Kala azar outbreak in Ethiopia as rainy season begins

Kala azar, or visceral leishmaniasis, is transmitted by the sandfly. It is estimated that 500,000 new cases appear every year in the world. After two to six months of incubation, the parasite attacks the defense system of the infected person. The disease is characterized by high fever, swelling of the spleen and important weight loss. If not treated, the sick will die in a few months.

It was due to the insistence of an MSF team working in the region that the disease -unknown in this area- was diagnosed.

With the problem identified, MSF has taken the lead in the response. The district health center was reorganized to accomodate the numerous sick persons. Today, close to 100 patients are treated here and approximately the same number are receiving treatment in the community.

“Most of the persons that we have been treating had a life expectation of not more than three months”, said Yanos Orfanos, an MSF medical doctor. Although new cases still appear, it is hoped that the outbreak will decrease with the rainy season that has just begun.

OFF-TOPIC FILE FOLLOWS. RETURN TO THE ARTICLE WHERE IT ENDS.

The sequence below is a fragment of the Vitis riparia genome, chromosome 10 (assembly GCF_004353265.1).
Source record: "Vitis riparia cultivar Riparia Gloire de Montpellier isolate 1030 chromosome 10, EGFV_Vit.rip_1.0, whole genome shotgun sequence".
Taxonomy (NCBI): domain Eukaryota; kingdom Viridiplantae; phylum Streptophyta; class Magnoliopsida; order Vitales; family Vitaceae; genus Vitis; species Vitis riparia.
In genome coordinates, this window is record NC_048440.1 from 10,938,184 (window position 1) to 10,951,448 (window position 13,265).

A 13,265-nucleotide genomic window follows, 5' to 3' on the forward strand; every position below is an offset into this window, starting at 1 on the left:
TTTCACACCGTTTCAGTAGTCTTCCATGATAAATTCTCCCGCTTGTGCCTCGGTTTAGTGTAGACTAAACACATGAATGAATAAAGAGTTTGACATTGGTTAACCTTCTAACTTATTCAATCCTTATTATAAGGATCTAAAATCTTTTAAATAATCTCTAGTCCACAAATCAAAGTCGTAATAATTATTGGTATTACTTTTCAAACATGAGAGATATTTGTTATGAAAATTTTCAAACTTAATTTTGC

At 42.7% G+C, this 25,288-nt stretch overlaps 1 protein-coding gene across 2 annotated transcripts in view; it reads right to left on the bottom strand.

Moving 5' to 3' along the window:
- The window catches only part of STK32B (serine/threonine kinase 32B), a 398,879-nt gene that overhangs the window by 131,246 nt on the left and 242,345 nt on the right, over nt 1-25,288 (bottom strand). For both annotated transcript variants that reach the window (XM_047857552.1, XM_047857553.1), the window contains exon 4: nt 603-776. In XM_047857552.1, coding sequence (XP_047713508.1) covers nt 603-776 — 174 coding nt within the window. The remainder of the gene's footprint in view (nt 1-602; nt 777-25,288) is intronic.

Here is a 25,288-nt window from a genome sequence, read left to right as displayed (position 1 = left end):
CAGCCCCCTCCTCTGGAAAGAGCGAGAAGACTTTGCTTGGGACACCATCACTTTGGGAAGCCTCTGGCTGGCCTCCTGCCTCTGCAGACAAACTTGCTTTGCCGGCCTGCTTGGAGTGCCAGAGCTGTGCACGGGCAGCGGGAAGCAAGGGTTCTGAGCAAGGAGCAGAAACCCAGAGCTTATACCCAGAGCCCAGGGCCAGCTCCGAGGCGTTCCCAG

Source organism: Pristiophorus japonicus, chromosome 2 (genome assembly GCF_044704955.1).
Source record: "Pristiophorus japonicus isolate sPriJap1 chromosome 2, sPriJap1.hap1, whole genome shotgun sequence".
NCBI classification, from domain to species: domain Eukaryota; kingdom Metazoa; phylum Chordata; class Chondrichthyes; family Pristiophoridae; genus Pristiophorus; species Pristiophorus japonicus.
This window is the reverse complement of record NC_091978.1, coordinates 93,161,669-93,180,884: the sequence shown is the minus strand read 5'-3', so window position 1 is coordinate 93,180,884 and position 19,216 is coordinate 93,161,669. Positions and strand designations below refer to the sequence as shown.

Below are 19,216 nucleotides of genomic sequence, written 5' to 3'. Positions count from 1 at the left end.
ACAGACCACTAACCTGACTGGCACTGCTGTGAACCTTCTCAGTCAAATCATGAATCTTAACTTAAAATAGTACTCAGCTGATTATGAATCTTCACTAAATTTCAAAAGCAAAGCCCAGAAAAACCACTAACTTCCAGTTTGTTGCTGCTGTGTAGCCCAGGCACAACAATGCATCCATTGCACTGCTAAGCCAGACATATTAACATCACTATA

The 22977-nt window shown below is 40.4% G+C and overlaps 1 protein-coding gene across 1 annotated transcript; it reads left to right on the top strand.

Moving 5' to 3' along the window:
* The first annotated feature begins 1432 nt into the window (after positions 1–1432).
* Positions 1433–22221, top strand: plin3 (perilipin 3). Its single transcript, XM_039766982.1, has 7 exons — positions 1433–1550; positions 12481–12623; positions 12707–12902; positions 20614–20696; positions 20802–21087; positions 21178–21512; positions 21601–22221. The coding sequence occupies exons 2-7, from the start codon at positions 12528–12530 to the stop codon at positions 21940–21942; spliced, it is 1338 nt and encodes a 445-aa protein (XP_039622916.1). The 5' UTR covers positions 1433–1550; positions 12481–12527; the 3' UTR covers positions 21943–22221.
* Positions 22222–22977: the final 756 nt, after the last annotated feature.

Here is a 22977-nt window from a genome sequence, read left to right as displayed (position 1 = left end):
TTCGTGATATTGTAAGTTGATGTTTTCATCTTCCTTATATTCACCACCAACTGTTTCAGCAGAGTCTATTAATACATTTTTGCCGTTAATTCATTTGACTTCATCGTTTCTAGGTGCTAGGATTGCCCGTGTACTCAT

First cases

The first suspect deaths occurred last fall and their number slowly increased. In the peak of the epidemic, two to three persons were dying every day, according to community leaders.

At first, local health authorities thought it was a malaria outbreak and treated the patients accordingly. But when the treatment showed no results, the MSF team insisted that further tests should be performed. Although this region was not known as a kala azar endemic area, they thought it could be the cause of so many deaths. The doctor’s suspicion was finally confirmed with laboratory tests in early May.

The authorities and health infrastructure of the region were not prepared to face such an outbreak. To assist, MSF has set up a kala azar treatment unit in the neighboring Addis Zemen health center. Five tents, each one with capacity for 12 patients, have been installed in the health centre compound.

Due to the high number of patients, two wards and a corridor of the center, originally designed for 10 inpatients, have also been occupied.

On admission,many patients are severely malnourished so, beside the kala azar medication – a daily injection for one month - most patients need nutritional treatment as well. Other conditions caused by the kala azar infection – such as pneumonia or anemia - also need to be treated.

As soon as the patients’ condition improves, they are discharged. Then, a medical team will visit them in the community to give them an injection every day until the month long treatment is complete.

The measures adopted to fight the epidemic are working.

Most of the patients that are treated in Addis Zemen improve rapidly. More than 100 of them have already been discharged, and up to now, only three patients admitted in the center have died: an elder who refused to take the medication and two children that were very severely malnourished on admission.